Materials and Methods
Study design and process
We downloaded two sets of UC gene expression profiles containing cases and controls (GSE109142 and GSE92415). Both sets are independent UC cohorts used multiple times and have proved to be accurate and reliable in recent UC-related research. The t test package in R version 3.5.3 was used to screen DEGs between cases and controls according to their specific threshold. Further analysis of DEGs included volcano plots, heat maps, gene ontology (GO) functions and KEGG pathway enrichment analyses. The RF algorithm was introduced to determine DEGs contributing the highest occurrence of UC. The analysis of transcription factors related to the regulation of these DEGs was also performed. Expression data of DEGs from all samples were transformed into gene expression scores. Based on these, we developed an ANN model to calculate the respective weight of DEGs to UC. Thereafter, we established an mPS system based on the expression data of these DEGs and verified it with GSE92415 to evaluate the accuracy of our predictive model.
GSE109142 (http://www.ncbi.nlm.nih.gov/geo/query/acc.cgi?acc=GSE109142) and GSE92415 (http://www.ncbi.nlm.nih.gov/geo/query/acc.cgi?acc=GSE92415) were downloaded from the GEO database (Table 1). The data preprocessing was implemented as follows. The expression estimates in GSE109142 were measured in transcripts per million. The expression estimates in GSE92415 were measured in log2-transformed quantile-normalized signal intensity. We mapped probes to genes and removed the unloaded probes. If more than one probe corresponded to a certain gene, we considered the median probe value as the final expression value of the specific gene.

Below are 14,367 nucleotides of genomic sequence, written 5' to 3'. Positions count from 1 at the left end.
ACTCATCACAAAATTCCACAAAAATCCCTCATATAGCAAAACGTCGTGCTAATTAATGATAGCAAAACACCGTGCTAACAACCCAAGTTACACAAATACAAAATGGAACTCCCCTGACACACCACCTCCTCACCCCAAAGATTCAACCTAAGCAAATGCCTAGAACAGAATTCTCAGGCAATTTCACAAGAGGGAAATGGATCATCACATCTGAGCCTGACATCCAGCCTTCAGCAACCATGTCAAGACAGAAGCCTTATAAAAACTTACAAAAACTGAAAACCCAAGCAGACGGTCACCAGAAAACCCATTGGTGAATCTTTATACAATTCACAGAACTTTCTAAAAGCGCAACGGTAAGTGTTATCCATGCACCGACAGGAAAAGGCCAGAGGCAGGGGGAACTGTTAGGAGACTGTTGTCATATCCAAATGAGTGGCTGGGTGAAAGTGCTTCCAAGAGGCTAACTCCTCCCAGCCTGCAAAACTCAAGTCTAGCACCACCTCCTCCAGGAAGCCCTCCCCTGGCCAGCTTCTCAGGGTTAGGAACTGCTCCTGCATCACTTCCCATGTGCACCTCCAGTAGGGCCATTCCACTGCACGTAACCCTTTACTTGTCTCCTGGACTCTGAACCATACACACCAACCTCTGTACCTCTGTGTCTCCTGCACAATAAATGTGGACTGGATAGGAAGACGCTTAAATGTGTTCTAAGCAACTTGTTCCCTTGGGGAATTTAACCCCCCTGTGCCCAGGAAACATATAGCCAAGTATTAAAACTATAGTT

Screening for DEGs
The t test package in R version 3.5.3 was used to identify DEGs of GSE109142. We performed the analysis with set threshold: |log2(FC)| >2 and Benjamini-Hochberg adjusted p < 0.05. Finally, we gotacquired a list of 908 DEGs, including 781 upregulated DEGs and 127 downregulated DEGs.
Volcano plots and heat map
Volcano plots of all the genes in GSE109142 were drawn byusing the ggpubr package ("ggplot2" based publication ready plots) in R version 3.5.3. The heat map of DEGs in GSE109142 was drawn byusing the pheatmap package in R version 3.5.3. Among the DEGs, the red color indicatesd upregulation, and the blue color indicatesed downregulation.